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Last chance for home buyers’ credit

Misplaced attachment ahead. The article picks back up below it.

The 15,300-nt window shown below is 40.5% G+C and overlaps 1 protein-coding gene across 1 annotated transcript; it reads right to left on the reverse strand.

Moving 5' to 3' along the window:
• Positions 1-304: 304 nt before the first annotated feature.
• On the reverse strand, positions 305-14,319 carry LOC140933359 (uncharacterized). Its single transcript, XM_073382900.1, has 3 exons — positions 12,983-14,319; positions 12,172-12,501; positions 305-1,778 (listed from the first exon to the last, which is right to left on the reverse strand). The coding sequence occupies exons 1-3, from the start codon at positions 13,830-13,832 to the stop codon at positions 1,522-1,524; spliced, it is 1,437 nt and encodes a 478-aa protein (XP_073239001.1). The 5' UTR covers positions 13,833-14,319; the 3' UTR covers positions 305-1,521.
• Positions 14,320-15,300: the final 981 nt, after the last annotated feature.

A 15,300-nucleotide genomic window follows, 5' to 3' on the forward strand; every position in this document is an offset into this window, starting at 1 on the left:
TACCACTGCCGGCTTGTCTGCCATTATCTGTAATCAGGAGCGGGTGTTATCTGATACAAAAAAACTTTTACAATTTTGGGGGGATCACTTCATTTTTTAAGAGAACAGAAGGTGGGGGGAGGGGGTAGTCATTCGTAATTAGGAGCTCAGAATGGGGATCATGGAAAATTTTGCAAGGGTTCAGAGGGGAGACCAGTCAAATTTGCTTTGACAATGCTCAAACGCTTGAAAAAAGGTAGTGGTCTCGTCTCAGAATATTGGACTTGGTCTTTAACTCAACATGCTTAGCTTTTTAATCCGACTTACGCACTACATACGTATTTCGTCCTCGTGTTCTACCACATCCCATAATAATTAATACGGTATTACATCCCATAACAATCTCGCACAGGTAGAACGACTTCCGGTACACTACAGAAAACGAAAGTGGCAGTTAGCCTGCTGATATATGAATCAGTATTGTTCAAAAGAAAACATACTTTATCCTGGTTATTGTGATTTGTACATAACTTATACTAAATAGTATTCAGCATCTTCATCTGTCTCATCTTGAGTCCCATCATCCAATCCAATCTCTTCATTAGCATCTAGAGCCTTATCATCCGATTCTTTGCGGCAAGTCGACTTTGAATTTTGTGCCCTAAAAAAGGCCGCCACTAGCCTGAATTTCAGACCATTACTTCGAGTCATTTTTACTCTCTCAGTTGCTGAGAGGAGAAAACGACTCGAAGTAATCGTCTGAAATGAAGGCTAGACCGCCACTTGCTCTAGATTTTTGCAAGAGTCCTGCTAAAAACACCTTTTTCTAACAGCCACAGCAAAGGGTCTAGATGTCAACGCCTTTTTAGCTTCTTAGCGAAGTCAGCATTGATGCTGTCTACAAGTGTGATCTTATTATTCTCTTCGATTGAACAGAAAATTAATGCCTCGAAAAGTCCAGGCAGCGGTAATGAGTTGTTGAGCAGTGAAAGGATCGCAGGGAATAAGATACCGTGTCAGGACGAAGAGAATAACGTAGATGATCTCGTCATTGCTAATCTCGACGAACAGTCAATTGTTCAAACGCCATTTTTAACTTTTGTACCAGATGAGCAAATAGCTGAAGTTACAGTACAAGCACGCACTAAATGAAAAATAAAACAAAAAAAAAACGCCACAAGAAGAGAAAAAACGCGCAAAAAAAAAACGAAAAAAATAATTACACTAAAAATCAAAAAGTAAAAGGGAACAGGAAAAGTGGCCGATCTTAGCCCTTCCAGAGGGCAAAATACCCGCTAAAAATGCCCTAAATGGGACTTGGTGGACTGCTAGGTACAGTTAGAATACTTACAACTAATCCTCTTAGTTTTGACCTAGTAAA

Time is running out for first-time home buyers to take advantage of the $8,000 federal tax credit.The credit, part of the stimulus package passed by Congress in February, ends Nov. 30 and applies to home purchases that close by that date.According to, the $8,000 tax credit is available for first-time home buyers, or people who haven’t owned a home in the past three years, and whose income is $75,000 or less for single taxpayers and $150,000 or less for married taxpayers. The credit is calculated as 10 percent of the home’s purchase price or $8,000, whichever is less.With closings taking 30 to 45 days to complete, “We’re really down to the wire,” said Amanda Vignery, a representative of Platinum Group Realtors.”This subject is near and dear to my heart,” said Vignery, who lives in Falcon. “I like the sense of community there. I like the place peoples’ hearts are in, and the tax credit could be an important benefit to us as a community.”Vignery said some people don’t know about the credit.”The National Association of Realtors found that 52 percent of first-time home buyers didn’t know about the credit,” said Kevin Sullivan, branch manager for Cherry Creek Mortgage Co. in Colorado Springs.Some don’t understand how the credit works.Upon closing on a home, a form is sent to the Internal Revenue Service and from three to five weeks later the IRS sends the home buyer a check for $8,000, said Betsy Thinger, broker associate for Reardon Partners in Colorado Springs.If 125 people were to take advantage of the $8,000 home buyers’ tax credit before it expires, they could put a million dollars into our local economy, Sullivan said.”They could buy a car, furniture, some window treatments or pay off debt. There’s all kinds of things people can use this money for,” he said.Adam Shwarts will probably buy a door.After renting in Colorado Springs for three years, Shwarts just moved into his first home, once a bank-owned property, which is missing a door and has a few electrical outlets that don’t work.The $8,000 first-time home buyer credit added to Shwarts’s decision to buy now. Without it, he said, “I would probably have taken a little longer.”Debbie Reardon, real estate broker for Reardon Partners, said first-time home buyers could be instrumental in getting the economy moving in Colorado Springs.”It actually helps create sales in all price ranges. House selling drives everything. It drives all other businesses,” she said.And the housing market is up from last year.”For the first time in 36 months, July sales were better than July last year,” Reardon said. “This year, August was better than August a year ago, and we think September will be even better.”Inventory is going down for the very first time in 36 months. With more sales and lower inventory, house prices are likely to start going up in the spring. We think we’ve hit rock bottom on pricing.”After the credit crisis, many people don’t know they’re qualified to buy a home, but loans are available, Sullivan said.Many first-time home buyers are using a Federal Housing Authority loan, combined with Colorado Housing and Finance Authority down payment assistance, he said. Home buyers are also using Veterans Administration loans and conventional loans.FHA loans require a credit score of 620, and the loan amount is limited to $325,000 with a minimum down payment of 3.5 percent of the purchase price, which would be $6,300 for a $180,000 house, Sullivan said.He said with CHAFA down payment assistance and closing costs paid by the seller, home buyers can “literally get into a house for $1,000.”CHAFA accepts non-traditional credit histories, such as rent, utilities and phone payments as qualifying points.Many people don’t realize they can qualify, Sullivan said.Reardon Partners will hold a seminar on the tax credit on Saturday morning, Oct. 10, at Mr. Biggs on Mark Dabling Boulevard.

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